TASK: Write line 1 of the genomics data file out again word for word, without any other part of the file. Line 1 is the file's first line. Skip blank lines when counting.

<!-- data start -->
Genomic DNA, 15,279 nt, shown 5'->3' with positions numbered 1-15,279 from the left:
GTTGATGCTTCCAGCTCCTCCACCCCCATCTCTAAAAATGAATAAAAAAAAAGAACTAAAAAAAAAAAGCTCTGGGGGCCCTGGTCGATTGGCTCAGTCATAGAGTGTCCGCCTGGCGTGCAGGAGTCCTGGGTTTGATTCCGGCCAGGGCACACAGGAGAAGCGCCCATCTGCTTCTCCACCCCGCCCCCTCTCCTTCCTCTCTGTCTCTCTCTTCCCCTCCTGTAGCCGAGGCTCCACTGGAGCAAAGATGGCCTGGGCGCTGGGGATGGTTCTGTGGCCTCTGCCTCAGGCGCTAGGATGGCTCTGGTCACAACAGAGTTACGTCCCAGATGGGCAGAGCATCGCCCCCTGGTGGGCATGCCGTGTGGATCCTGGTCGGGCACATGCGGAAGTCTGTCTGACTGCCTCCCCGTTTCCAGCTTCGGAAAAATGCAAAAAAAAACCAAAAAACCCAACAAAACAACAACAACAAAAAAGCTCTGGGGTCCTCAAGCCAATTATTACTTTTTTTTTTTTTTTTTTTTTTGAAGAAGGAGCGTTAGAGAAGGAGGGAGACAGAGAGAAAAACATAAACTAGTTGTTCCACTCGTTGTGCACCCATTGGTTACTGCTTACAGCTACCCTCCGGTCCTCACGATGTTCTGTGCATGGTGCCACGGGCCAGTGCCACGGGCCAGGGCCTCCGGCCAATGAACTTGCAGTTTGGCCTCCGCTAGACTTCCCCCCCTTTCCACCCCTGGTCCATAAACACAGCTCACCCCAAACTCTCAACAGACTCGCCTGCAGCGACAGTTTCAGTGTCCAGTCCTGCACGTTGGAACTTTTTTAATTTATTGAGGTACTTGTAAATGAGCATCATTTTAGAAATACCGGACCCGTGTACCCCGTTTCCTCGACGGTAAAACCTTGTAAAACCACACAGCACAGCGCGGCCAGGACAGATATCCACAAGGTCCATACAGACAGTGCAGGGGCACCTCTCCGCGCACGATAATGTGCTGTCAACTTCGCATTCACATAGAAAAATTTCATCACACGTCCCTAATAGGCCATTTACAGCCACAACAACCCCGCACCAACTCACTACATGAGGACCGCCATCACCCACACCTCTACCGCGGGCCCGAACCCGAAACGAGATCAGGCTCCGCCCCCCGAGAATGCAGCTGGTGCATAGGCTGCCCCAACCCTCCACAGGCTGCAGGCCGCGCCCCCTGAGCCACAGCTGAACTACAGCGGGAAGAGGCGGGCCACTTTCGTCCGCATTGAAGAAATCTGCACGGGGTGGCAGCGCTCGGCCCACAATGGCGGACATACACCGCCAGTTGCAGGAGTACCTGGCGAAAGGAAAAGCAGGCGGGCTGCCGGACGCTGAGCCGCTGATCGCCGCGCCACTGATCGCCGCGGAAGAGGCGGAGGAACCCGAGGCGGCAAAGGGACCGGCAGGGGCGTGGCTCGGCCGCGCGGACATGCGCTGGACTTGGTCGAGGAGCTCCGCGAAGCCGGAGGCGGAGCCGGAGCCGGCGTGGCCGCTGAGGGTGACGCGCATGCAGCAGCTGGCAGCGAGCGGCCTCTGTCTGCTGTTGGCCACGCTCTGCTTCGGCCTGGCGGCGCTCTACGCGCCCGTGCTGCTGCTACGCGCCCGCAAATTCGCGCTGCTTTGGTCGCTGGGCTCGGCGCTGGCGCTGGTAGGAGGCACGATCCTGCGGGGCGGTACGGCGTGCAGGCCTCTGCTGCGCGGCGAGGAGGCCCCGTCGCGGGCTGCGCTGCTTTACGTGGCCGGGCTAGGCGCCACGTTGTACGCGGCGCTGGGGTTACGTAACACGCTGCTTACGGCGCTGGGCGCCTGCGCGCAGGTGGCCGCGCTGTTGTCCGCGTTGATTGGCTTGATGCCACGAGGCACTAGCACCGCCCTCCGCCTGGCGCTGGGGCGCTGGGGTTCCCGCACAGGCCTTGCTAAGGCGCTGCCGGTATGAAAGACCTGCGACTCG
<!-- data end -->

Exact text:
Genomic DNA, 15,279 nt, shown 5'->3' with positions numbered 1-15,279 from the left: